Art Exhibitions

Jul 18 - Sep 16 2018
The exhibition features 14 of Terada’s large-scale text-based paintings, shown for the first time. Terada’s final chapter, “New York Dealers and Collectors”, is on view with Goldstein’s sublime photorealistic image of a lightning storm. When compared, they address the different ways we read or respond to painting.
Jul 20 - Sep 30 2018
Käthe Kollwitz (1867–1945), a leading 20th century German artist, was known for her drawings, prints (woodcuts, etchings and lithographs), and sculptures. Over a career spanning more than five decades in a largely male-dominated art world, Kollwitz developed powerful and emotional imagery based on her own experiences, her interactions with working-class women in Berlin, and her exposure to the horrors of two world wars. In addition to her self-portraits, themes in Kollwitz’s work examine the lives and suffering of poor women, the intimate relationships between mothers and children, humanitarian and social issues, and her ongoing dialogue with death. Kollwitz designed prints and posters to protest poverty, hunger, and child mortality. This exhibition celebrates the richness and depth of Kollwitz’s work and Dr. Brian McCrindle’s extraordinary donation to the AGO of 170 prints, drawings and sculptures by Kollwitz in 2015. This is one of the largest collections of the artist’s work outside Germany.
Jul 18 - Sep 30 2018
This past year, the AGO launched a distance learning series with schools in remote and rural parts of Ontario in collaboration with TakingITGlobal, an organization devoted to empowering youth to understand and act on the world’s greatest challenges. TakingITGlobal’s Connected North program has partnered with Indigenous artist Nyle Miigizi Johnston at Miigizi Creations to develop an Ojibwe language and education resource kit called Connecting With Our First Family. The AGO is hosting the exhibition to facilitate relationship building and future learning opportunities. This project supports students and educators in the process of understanding the Anishinaabe Nation, with the aim of strengthening Indigenous identity and culture as well as encouraging Ojibwe language revitalization and community development. Art stimulates our senses and invites us to expand our understanding of ourselves and the world around us. Images can capture our imagination and draw us into a given moment, into particular emotions and into a deeper state of curiosity. Nyle Miigizi Johnston invites you to discover the stories that each animal reveals.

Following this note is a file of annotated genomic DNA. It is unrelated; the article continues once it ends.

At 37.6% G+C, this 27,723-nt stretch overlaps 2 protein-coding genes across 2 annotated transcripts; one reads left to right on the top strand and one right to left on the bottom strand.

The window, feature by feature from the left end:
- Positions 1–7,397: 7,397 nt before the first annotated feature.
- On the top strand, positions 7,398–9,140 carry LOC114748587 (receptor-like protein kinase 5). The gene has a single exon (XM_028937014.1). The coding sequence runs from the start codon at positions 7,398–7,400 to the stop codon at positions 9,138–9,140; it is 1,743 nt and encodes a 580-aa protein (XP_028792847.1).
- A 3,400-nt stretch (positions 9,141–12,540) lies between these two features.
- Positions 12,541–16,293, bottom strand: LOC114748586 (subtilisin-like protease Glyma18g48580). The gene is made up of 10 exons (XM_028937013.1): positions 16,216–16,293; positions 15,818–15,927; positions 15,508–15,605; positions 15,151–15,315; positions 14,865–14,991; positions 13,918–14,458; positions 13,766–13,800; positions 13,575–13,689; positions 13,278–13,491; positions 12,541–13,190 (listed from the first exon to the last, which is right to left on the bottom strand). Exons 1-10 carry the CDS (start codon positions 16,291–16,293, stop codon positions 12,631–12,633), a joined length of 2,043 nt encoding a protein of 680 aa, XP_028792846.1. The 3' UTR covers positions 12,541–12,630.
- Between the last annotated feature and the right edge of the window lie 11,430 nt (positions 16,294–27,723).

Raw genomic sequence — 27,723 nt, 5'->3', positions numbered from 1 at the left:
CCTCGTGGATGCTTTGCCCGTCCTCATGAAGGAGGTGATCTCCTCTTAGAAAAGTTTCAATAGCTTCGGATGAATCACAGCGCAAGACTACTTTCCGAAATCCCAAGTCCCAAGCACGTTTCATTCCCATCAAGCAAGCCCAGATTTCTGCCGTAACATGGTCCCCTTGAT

Jul 18 - Oct 21 2018
Rebecca Belmore: Facing the Monumental explores the artist’s lifelong commitment to the relation of politics and beauty in art, often expressed using natural materials, and the human form.
Aug 07 - Dec 15 2018
This Mountain Loves You is a tribute to and recreation of Leonard Knight's “Salvation Mountain”, a large scale folk art environment located in the desert of Southern California. Created by the AGO Youth Council in collaboration with Mexican/Canadian artist Ani Castillo whose cartoons and drawings depict themes of self-love and empowerment, the youth council drew on their own experiences and thoughts to generate positive messages for their own mountain. Over a 7 week period of time youth hand painted messages on brightly coloured fabrics and then stitched them together to create a large scale quilt, covering the surface of the mountain. Unveiled on July 14th at the annual youth party and on display in Walker Court for the week of July 15 - 22, This Mountain Loves You, aims to counter and resist the current climate of Trump era politics.
from Jul 23 2018 to Mar 01 2019